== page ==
What to Measure in Multivariate Testing: Defining Your Success Goals (Part 2)

December 8, 2014

In my last article, I defined multivariate testing and how it can optimize your Web marketing, as well as five common errors to avoid. Let’s now look at what to measure in your tests and how to define your criteria for success.

Before you start formulating a test hypothesis, or begin running your tests, the first and most important step is to ensure that you have clearly defined objectives for your Web site. You’ll want to examine your marketing goals in order to determine the appropriate success factors that all of your organization’s stakeholders can agree upon.

Let’s start with typical measureable Web site goals:

  1. Make money: sell product, generate leads and advertising or promotional click-throughs.
  2. Save money: enable users to adopt self-service features and answer product and service questions on their own (such as through online FAQs and documentation).
  3. Create brand awareness and industry visibility.

It’s important for all stakeholders to agree on the goals of your Web site, because when a decision is made to adjust or optimize something on the site, everyone’s needs should be addressed. You’ll want to make sure you are testing the things that truly matter for your organization and balancing performance across all stakeholders.

Once you determine the goals, the next step is sifting through potential key performance indicators (KPIs) to decide which will accurately measure progress toward your specific marketing goals and benchmarks. For example:

  • If your goal is to make money, you’ll want to track those pages and areas of the site that users click on in the conversion funnel, such as the Buy Now button and resulting Thank You pages.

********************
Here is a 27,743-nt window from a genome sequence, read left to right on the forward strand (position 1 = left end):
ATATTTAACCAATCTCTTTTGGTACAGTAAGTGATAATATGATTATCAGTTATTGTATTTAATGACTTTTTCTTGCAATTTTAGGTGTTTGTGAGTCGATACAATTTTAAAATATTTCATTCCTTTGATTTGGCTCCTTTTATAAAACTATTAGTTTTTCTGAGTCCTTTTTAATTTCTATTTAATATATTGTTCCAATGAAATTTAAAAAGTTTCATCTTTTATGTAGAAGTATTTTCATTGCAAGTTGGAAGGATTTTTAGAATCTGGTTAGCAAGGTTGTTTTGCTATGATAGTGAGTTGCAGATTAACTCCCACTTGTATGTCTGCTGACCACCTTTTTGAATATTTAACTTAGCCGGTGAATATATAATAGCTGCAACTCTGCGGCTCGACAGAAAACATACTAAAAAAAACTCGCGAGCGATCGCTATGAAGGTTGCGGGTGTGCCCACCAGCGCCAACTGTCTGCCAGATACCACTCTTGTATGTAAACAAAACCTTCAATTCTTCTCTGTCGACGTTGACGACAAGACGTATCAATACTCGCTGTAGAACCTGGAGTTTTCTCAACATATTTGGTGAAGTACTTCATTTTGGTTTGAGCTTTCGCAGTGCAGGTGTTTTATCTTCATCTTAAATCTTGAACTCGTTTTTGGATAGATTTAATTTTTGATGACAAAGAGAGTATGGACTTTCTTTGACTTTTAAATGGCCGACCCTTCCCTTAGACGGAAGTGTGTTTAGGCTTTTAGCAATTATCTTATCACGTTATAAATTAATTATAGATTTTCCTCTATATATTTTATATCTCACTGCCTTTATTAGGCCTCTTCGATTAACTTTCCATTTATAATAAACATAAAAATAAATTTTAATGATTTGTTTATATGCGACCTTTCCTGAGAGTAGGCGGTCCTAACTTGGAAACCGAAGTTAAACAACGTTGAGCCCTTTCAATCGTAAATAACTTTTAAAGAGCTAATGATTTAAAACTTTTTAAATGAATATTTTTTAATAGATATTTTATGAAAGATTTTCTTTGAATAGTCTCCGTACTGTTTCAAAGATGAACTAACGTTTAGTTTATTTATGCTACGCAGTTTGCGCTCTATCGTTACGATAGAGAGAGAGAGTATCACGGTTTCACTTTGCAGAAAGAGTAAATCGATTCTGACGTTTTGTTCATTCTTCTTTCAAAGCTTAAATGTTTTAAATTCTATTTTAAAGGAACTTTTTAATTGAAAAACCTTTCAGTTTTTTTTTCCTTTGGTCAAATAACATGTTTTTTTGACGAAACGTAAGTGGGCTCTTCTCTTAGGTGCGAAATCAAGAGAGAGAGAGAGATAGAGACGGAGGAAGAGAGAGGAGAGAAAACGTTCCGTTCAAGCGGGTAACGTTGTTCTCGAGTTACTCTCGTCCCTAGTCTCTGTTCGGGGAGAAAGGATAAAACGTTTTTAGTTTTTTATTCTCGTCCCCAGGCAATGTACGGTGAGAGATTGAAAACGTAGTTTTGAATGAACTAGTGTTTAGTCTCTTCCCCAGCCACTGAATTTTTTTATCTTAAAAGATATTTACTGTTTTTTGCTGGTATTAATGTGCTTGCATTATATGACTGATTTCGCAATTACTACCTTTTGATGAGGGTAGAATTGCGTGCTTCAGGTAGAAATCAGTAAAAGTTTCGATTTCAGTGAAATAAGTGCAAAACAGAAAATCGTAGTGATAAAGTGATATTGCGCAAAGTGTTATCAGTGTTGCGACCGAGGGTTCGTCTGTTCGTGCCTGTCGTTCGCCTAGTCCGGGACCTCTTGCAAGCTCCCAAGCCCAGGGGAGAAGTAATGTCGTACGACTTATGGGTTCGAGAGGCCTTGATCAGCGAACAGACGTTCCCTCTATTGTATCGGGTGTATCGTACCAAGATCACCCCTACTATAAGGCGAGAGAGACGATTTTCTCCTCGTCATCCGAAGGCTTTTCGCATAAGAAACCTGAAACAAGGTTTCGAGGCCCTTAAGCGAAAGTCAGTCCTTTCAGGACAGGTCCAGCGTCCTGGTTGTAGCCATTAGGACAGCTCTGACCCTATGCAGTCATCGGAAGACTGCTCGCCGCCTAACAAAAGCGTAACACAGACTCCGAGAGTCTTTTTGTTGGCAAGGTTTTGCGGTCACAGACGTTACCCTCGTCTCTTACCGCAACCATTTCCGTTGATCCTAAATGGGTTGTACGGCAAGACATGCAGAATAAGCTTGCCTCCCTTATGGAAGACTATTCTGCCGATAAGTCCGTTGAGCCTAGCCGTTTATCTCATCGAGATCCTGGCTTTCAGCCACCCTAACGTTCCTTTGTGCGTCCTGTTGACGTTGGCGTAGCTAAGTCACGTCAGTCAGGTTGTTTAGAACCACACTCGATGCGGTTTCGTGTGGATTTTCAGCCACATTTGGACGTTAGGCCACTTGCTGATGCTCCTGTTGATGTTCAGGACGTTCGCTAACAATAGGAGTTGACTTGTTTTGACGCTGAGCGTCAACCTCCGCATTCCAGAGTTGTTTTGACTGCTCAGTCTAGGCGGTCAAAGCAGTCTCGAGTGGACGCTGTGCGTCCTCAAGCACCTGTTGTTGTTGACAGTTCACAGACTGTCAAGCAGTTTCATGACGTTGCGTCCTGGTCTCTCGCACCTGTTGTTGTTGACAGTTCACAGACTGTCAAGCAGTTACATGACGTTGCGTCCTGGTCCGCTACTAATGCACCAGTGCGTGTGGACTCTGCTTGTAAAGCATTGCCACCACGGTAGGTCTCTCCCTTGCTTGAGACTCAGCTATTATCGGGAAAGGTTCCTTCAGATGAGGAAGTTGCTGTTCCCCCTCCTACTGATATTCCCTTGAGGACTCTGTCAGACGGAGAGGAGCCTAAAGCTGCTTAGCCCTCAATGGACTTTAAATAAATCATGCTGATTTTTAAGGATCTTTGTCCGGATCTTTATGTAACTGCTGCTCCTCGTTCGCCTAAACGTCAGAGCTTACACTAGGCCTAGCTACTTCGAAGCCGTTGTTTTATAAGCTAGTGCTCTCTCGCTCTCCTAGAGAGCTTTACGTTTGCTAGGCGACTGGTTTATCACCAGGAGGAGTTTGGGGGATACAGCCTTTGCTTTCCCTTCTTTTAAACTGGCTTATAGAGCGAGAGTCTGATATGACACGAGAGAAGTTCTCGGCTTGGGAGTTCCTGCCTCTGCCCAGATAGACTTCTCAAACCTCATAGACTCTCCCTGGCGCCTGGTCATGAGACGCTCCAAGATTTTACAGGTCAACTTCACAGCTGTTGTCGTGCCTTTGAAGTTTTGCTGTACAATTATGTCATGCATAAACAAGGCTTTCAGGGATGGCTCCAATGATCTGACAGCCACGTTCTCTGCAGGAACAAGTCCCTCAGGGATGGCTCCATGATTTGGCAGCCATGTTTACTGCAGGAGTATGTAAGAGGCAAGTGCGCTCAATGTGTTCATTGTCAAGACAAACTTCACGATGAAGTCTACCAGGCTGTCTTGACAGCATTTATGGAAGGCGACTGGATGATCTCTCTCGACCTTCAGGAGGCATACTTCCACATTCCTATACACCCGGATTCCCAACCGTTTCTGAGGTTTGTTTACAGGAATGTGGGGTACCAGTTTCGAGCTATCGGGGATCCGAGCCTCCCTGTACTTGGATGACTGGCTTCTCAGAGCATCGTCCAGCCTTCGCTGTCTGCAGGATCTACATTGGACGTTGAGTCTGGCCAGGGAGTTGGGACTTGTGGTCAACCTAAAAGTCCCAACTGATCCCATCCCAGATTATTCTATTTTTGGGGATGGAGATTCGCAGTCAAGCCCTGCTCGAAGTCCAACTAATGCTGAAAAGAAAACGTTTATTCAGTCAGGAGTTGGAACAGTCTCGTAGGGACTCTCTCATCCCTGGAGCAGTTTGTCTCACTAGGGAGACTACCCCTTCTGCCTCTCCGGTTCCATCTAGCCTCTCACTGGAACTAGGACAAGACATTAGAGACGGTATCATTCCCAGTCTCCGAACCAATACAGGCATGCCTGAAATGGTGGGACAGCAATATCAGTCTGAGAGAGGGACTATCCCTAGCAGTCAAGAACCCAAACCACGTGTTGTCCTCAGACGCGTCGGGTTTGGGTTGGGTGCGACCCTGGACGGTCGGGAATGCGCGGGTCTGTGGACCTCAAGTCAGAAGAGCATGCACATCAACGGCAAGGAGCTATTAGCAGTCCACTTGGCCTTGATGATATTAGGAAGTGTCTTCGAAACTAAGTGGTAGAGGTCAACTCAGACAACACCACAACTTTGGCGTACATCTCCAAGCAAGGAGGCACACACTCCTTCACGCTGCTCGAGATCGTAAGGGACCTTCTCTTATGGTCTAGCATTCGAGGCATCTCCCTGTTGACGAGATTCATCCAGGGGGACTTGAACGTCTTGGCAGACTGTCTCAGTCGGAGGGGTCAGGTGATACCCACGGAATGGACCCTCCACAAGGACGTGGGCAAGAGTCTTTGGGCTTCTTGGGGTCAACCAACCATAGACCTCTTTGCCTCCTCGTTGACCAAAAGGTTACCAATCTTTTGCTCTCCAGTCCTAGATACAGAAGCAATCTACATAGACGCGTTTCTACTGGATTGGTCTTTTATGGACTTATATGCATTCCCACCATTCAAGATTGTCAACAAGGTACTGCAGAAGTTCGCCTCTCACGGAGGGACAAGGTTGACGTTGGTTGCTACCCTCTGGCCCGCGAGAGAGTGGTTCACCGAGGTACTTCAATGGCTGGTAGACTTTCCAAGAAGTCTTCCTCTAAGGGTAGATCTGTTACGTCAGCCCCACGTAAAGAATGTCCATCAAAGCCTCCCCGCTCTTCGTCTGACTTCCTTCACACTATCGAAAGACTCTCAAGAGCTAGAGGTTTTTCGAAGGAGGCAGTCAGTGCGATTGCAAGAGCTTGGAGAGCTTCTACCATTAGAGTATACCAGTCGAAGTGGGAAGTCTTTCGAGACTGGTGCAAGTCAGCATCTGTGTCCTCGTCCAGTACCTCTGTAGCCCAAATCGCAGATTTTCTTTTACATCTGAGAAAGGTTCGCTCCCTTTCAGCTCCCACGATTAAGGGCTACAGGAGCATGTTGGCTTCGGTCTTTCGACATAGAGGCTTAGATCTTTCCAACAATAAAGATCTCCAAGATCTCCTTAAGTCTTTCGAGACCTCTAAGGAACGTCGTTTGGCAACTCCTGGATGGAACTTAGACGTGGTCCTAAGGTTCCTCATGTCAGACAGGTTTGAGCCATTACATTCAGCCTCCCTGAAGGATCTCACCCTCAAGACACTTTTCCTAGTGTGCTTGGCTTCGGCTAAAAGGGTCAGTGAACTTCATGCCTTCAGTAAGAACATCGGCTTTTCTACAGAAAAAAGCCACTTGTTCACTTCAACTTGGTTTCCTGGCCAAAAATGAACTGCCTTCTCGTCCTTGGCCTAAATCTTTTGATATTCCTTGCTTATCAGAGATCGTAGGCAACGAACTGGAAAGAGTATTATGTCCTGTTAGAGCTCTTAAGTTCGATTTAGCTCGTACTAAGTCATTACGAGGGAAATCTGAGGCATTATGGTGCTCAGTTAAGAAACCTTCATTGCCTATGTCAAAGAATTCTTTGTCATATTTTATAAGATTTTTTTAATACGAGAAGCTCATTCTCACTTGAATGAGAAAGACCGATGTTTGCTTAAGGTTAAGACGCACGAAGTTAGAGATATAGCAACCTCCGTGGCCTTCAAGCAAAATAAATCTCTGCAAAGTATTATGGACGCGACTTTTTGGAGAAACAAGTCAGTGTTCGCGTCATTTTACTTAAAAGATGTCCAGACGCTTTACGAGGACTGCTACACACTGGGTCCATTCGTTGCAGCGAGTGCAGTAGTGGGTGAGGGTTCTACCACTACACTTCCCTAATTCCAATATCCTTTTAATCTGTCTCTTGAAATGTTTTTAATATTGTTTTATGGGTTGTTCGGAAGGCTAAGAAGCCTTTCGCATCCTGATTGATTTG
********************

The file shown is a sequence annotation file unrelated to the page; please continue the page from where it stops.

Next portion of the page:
• If your goal is to save money, track the interactions with both the self-service areas (like FAQs and help content) as well as non-self-service areas (like contact and help ticket generation) of your site.
  • Brand awareness goals can be more difficult to track, but certain KPIs can be proxies for customer loyalty, such as recency and frequency of visits and time spent on site, and the percentage of return visitors. Other behaviors to track could include “send to a friend” or “print page” features that indicate a visitor’s interest in sharing your site with others.

Beware of scenarios where an increase in one desirable KPI can cause a decrease in another (perhaps more valuable) KPI. This cannibalization can sometimes be a Catch-22, so the best practice is simply to track both KPIs to provide increased visibility of user behavior.

This article originally appeared in the June 2008 issue of MarketingProfs. You can read the original version here.